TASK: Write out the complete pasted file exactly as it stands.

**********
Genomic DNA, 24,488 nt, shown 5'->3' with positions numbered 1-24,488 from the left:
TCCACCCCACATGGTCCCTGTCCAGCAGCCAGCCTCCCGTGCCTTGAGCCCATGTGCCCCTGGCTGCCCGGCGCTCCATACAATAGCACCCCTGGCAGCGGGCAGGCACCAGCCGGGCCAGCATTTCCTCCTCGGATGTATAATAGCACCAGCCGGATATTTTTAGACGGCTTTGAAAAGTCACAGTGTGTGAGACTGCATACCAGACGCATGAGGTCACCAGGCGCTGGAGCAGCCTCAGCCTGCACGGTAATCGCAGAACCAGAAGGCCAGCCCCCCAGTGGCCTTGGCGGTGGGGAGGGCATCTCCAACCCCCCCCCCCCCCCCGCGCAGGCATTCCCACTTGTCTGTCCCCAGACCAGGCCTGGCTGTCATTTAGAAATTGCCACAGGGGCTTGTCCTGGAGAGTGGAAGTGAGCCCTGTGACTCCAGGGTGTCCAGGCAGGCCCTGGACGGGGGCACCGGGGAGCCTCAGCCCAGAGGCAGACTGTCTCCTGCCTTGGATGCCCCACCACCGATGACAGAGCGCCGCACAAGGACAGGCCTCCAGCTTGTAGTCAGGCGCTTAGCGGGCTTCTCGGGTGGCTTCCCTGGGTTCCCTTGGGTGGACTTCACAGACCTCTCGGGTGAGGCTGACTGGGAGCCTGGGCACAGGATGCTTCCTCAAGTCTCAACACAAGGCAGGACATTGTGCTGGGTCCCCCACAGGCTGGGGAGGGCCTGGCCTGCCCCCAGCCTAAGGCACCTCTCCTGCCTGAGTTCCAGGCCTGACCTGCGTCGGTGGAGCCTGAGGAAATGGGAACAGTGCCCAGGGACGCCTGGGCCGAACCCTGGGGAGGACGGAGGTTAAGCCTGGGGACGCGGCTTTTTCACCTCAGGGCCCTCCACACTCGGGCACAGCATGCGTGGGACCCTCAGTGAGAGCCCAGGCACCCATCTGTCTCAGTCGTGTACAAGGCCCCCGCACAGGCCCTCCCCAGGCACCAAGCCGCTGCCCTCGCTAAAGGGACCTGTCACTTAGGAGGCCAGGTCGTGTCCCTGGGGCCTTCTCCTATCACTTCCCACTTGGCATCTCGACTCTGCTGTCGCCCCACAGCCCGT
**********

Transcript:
Genomic DNA, 24,488 nt, shown 5'->3' with positions numbered 1-24,488 from the left:
TCCACCCCACATGGTCCCTGTCCAGCAGCCAGCCTCCCGTGCCTTGAGCCCATGTGCCCCTGGCTGCCCGGCGCTCCATACAATAGCACCCCTGGCAGCGGGCAGGCACCAGCCGGGCCAGCATTTCCTCCTCGGATGTATAATAGCACCAGCCGGATATTTTTAGACGGCTTTGAAAAGTCACAGTGTGTGAGACTGCATACCAGACGCATGAGGTCACCAGGCGCTGGAGCAGCCTCAGCCTGCACGGTAATCGCAGAACCAGAAGGCCAGCCCCCCAGTGGCCTTGGCGGTGGGGAGGGCATCTCCAACCCCCCCCCCCCCCCCGCGCAGGCATTCCCACTTGTCTGTCCCCAGACCAGGCCTGGCTGTCATTTAGAAATTGCCACAGGGGCTTGTCCTGGAGAGTGGAAGTGAGCCCTGTGACTCCAGGGTGTCCAGGCAGGCCCTGGACGGGGGCACCGGGGAGCCTCAGCCCAGAGGCAGACTGTCTCCTGCCTTGGATGCCCCACCACCGATGACAGAGCGCCGCACAAGGACAGGCCTCCAGCTTGTAGTCAGGCGCTTAGCGGGCTTCTCGGGTGGCTTCCCTGGGTTCCCTTGGGTGGACTTCACAGACCTCTCGGGTGAGGCTGACTGGGAGCCTGGGCACAGGATGCTTCCTCAAGTCTCAACACAAGGCAGGACATTGTGCTGGGTCCCCCACAGGCTGGGGAGGGCCTGGCCTGCCCCCAGCCTAAGGCACCTCTCCTGCCTGAGTTCCAGGCCTGACCTGCGTCGGTGGAGCCTGAGGAAATGGGAACAGTGCCCAGGGACGCCTGGGCCGAACCCTGGGGAGGACGGAGGTTAAGCCTGGGGACGCGGCTTTTTCACCTCAGGGCCCTCCACACTCGGGCACAGCATGCGTGGGACCCTCAGTGAGAGCCCAGGCACCCATCTGTCTCAGTCGTGTACAAGGCCCCCGCACAGGCCCTCCCCAGGCACCAAGCCGCTGCCCTCGCTAAAGGGACCTGTCACTTAGGAGGCCAGGTCGTGTCCCTGGGGCCTTCTCCTATCACTTCCCACTTGGCATCTCGACTCTGCTGTCGCCCCACAGCCCGT